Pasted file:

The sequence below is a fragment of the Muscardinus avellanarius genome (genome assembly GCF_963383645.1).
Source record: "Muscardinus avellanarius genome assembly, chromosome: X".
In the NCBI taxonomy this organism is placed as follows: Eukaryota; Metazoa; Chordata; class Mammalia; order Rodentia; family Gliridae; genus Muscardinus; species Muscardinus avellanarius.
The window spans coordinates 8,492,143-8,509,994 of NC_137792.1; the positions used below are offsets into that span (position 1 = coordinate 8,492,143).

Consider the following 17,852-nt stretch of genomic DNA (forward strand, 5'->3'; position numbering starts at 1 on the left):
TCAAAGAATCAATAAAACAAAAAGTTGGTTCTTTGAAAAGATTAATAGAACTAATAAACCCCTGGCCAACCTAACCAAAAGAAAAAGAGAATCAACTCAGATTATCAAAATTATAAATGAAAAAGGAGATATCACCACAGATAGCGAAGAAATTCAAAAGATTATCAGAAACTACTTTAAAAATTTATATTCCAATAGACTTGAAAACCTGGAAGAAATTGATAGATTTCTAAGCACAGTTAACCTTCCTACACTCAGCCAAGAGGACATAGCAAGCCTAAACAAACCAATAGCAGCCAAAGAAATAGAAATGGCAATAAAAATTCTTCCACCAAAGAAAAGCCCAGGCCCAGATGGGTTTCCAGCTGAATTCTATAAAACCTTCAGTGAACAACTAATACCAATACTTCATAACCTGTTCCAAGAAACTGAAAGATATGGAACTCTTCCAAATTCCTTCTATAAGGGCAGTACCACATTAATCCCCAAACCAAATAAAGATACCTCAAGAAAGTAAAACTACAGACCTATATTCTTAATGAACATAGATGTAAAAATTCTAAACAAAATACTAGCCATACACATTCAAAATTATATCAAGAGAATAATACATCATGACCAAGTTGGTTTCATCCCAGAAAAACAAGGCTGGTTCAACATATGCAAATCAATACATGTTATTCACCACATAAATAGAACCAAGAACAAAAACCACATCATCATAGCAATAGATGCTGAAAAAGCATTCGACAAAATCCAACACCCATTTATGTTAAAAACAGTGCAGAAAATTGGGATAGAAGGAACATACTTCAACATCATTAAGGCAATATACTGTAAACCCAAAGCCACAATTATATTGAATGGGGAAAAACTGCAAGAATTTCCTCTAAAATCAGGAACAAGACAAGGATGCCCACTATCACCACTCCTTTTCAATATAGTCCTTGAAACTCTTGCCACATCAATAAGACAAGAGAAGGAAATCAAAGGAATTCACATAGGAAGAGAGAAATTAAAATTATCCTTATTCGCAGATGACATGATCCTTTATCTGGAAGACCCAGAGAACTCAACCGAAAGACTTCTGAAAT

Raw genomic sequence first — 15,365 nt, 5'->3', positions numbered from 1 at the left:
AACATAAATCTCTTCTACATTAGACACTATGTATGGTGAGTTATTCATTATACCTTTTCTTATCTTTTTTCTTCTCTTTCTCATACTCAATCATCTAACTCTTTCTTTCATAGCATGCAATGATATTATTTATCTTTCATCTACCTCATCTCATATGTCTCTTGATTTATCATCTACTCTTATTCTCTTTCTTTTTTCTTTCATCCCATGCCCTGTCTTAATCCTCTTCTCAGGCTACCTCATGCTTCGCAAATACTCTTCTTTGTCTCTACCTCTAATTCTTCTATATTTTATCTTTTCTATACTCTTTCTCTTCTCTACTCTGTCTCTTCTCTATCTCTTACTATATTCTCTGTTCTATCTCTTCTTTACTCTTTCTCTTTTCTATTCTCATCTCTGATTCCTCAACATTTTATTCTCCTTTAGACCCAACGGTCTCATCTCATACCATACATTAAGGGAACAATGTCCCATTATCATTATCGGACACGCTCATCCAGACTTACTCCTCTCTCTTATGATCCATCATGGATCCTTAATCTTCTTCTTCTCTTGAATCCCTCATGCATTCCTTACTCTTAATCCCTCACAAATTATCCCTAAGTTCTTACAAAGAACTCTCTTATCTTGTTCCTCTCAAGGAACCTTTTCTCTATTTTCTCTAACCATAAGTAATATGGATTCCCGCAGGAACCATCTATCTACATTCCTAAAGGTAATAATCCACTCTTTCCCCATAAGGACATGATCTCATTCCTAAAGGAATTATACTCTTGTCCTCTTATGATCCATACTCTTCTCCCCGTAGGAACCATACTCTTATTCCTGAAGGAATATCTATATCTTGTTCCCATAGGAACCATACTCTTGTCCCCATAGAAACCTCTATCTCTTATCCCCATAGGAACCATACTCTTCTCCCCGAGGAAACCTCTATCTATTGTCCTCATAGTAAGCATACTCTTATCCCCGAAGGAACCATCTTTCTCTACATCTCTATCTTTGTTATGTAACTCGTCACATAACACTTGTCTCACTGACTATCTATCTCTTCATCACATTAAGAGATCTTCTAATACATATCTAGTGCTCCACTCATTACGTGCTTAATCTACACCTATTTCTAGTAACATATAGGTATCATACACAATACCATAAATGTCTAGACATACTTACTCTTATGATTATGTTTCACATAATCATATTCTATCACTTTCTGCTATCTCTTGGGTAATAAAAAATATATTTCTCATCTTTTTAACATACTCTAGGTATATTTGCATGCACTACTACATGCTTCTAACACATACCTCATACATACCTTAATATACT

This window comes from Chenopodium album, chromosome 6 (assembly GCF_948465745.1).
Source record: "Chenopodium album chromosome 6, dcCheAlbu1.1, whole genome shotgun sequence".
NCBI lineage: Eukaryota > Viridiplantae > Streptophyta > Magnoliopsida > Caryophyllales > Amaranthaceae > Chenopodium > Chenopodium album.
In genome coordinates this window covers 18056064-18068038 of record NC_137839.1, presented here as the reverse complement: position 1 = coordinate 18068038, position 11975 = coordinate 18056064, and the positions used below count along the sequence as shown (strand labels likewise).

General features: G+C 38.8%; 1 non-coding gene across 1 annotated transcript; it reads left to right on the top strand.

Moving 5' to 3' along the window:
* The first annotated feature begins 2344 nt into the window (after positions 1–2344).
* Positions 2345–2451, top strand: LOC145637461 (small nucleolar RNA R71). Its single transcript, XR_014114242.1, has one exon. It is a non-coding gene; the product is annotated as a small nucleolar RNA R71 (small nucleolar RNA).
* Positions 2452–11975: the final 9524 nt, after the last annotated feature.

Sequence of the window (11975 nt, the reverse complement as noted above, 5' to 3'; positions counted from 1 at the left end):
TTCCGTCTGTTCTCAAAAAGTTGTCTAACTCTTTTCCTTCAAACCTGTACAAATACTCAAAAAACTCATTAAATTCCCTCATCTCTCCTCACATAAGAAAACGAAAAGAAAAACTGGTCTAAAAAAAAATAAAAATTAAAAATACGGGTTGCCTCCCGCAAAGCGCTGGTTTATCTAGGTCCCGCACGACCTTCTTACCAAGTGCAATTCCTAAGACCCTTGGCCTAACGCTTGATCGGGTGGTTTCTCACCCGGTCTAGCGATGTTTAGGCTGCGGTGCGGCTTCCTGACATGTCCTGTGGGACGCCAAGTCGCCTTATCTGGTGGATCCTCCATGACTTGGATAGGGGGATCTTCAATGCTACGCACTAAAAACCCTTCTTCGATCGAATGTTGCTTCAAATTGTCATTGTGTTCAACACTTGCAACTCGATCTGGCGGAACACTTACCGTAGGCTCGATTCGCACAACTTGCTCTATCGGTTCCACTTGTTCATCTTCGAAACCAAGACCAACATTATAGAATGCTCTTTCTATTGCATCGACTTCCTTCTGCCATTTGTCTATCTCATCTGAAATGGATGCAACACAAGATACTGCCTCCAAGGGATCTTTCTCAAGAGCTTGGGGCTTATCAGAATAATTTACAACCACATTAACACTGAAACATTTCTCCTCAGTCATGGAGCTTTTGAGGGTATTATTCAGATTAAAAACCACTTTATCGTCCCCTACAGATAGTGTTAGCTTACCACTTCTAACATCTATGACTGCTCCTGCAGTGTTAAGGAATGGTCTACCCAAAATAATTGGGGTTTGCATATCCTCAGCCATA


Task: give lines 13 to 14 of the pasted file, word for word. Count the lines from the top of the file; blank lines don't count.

General features: G+C 38.8%; 1 non-coding gene across 1 annotated transcript; it reads left to right on the top strand.

Moving 5' to 3' along the window: